June 2nd: Mothers
Not Your Horsy Kind of Girl
, by Janett Grady

First of all, don’t get me wrong, I love my family, the whole tribe, clan, or whatever you want to call it.  I’ve been happily married to the same family and man for more years than I care to count, and together Sam and I have produced and raised three children, two sons and one daughter.

Every once in a while, though, my family will ask of me a favor I am utterly ill prepared to accomplish, which sometimes places me on the edge of insanity.

Still, love conquers all, so to speak, and even the most off-the-wall request is more often than not worth my emotional pain or physical discomfort.

As a mature woman who has trouble saying ‘no’ to those she loves, I’ll too often try to be the glue that holds my family together, and I’ll quietly accept the assignment no matter how troubling to me it might be.

I’m really a very nice person.

If you know of a girl who was born and raised in Texas, you might have the idea she’s well versed when it comes to handling horses. Well, that’s not necessarily the way things are. I’m just not a horsy kind of girl. I thought I might be, but I’m not.

When my dad died of old age a few months ago, the funeral ended and the whole affair sort of turned into a family reunion…Mom, brothers and sisters, children, grandchildren, and Mom’s great-grandchildren. The reunion started sad, of course, but then when the preacher came by to check on how Mom was doing, things took a turn for the worse. For me. What the preacher did was conspire with my husband Sam, my mom, my brothers and sisters, and my son James, and I was talked into taking my grandson Michael horseback riding. How they all talked me into it doesn’t really matter. Let’s just say if it’s a 10-year-old boy from Boston, you really have no choice. After all, Texas means cowboys and horses, right?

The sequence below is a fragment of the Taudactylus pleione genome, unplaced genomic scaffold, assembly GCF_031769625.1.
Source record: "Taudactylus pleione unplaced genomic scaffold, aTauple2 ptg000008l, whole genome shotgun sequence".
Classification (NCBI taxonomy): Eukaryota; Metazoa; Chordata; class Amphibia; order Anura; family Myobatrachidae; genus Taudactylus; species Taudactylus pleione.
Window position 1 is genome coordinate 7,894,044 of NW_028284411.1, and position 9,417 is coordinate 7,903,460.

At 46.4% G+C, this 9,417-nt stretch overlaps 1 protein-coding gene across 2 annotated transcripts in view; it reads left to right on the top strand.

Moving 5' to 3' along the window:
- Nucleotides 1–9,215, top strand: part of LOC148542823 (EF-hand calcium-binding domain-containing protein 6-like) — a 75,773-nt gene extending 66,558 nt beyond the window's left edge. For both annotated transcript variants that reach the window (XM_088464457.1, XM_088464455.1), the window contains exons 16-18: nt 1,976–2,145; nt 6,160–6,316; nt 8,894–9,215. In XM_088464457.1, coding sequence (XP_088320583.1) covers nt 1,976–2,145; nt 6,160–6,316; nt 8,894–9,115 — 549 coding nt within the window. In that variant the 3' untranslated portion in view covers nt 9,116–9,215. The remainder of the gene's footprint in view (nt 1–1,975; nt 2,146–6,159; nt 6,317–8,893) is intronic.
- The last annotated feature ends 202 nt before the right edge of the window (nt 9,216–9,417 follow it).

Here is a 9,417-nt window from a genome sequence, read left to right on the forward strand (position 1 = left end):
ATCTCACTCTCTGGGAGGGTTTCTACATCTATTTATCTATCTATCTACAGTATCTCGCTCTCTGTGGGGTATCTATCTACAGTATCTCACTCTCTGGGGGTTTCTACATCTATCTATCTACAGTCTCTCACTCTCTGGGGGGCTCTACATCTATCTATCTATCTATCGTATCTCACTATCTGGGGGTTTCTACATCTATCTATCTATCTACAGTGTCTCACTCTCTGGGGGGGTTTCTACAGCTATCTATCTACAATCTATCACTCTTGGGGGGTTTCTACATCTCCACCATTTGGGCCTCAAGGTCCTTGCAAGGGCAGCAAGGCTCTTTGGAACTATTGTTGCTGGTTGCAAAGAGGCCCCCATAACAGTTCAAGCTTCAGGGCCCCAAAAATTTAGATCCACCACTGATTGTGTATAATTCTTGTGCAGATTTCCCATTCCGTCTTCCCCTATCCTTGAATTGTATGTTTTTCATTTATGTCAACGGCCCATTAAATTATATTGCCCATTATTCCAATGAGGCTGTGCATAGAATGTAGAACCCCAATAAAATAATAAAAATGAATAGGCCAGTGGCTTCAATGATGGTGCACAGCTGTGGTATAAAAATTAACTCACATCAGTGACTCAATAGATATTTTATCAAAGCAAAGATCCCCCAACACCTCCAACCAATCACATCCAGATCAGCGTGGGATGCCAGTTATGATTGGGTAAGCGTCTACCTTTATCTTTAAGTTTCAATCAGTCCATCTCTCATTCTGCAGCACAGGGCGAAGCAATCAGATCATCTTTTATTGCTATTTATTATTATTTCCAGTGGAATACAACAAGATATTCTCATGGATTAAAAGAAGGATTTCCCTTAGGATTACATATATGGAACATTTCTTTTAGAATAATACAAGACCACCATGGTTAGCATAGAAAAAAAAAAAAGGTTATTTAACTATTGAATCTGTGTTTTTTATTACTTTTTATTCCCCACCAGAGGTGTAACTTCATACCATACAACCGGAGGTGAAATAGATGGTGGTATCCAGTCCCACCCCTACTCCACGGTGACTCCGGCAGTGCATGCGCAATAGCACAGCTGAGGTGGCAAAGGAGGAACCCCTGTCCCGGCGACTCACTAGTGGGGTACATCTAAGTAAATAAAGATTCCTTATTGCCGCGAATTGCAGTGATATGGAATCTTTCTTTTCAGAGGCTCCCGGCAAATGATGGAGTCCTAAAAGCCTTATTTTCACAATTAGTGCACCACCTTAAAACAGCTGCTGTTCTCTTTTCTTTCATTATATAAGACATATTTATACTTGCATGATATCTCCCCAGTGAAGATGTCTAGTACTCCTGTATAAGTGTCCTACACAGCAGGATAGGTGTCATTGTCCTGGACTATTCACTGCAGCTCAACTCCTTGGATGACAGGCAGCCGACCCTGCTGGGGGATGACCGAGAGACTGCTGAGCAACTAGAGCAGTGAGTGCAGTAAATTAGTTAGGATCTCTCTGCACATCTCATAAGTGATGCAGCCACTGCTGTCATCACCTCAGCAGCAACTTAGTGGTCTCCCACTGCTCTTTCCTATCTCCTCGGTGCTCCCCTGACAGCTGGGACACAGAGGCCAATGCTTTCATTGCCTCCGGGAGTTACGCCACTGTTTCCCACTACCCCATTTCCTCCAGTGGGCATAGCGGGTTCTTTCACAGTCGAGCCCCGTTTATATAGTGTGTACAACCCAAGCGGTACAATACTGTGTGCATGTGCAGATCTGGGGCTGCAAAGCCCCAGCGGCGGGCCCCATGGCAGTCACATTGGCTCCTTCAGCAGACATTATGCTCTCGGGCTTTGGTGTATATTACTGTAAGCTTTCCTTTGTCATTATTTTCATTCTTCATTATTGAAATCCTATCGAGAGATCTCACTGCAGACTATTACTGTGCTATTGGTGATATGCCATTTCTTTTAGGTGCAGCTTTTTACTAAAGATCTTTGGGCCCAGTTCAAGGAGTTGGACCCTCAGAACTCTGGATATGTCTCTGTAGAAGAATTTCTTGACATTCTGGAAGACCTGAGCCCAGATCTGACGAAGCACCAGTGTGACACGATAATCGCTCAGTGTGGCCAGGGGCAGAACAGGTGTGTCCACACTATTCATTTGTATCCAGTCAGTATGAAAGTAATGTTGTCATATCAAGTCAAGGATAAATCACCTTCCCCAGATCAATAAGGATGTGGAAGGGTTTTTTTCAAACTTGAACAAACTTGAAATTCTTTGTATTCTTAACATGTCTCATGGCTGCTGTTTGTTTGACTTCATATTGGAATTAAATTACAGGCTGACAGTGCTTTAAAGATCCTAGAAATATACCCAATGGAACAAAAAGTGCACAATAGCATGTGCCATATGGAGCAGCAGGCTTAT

Anyway, the owner of a ranch a few miles south of  Dallas was one of those rough-and-ready types you read about in outdoor magazines, and he sort of looked like my Sam, kind of like an overweight Clint Eastwood, a big man, about 20 pounds past stocky. He wore a well-weathered cowboy hat, denim shirt and jeans, and, of course, cowboy boots.

He sat on a huge black horse. From his posture…a casual slouch…it was quite obvious he’d been there many times before. This was one might impressive man. I had a hunch he wrestled mountain lions in his spare time. For sure, he drank whiskey straight and never went to Le Petite Cafe for lattes and bagels. From a pouch of chewing tobacco, he removed a thick wad and tucked it into his cheek. He worked his chaw for a minute or two, then spit with a neat click. I’ve always admired a man who could spit without dribbling on his chin.

He straightened in his saddle, showed some tobacco stained teeth in a wide, friendly smile, and got our attention with a loud “How ya doin’?” He said he was called Bear (what else?), and welcomed us to what he called “God’s country.”

Michael and I sat on Bear’s horses and listened to instructions for the ride. Bear warned if either of us didn’t  think we could slap a horse with a whip, we shouldn’t come on the ride. Michael could hardly wait to get going. As for me, cream is the only thing I’ve ever whipped, but I couldn’t turn back now, not in front of my grandson. My son James would say I had chickened out, and there was no telling what my husband and the rest of my family might think. It didn’t help when Bear looked my way and said, “Hang on, Little Mom, there’s nothing to it.” It had been quite awhile since any man had called me little anything, and I knew what he was thinking. He was thinking I was an old lady tourist who couldn’t take care of herself in a real man’s world. No, sir, I was in this for the duration. Like they say, a woman’s gotta do what a woman’s gotta do.

A few hours earlier, it seemed like a mildly adventurous thing to do. Of course, back then Michael and I were surrounded by family in a comfortable house. This house was nowhere near the rugged wilds of Texas, at which I was now staring, mouth agape, feeling equal parts of wonder and fear.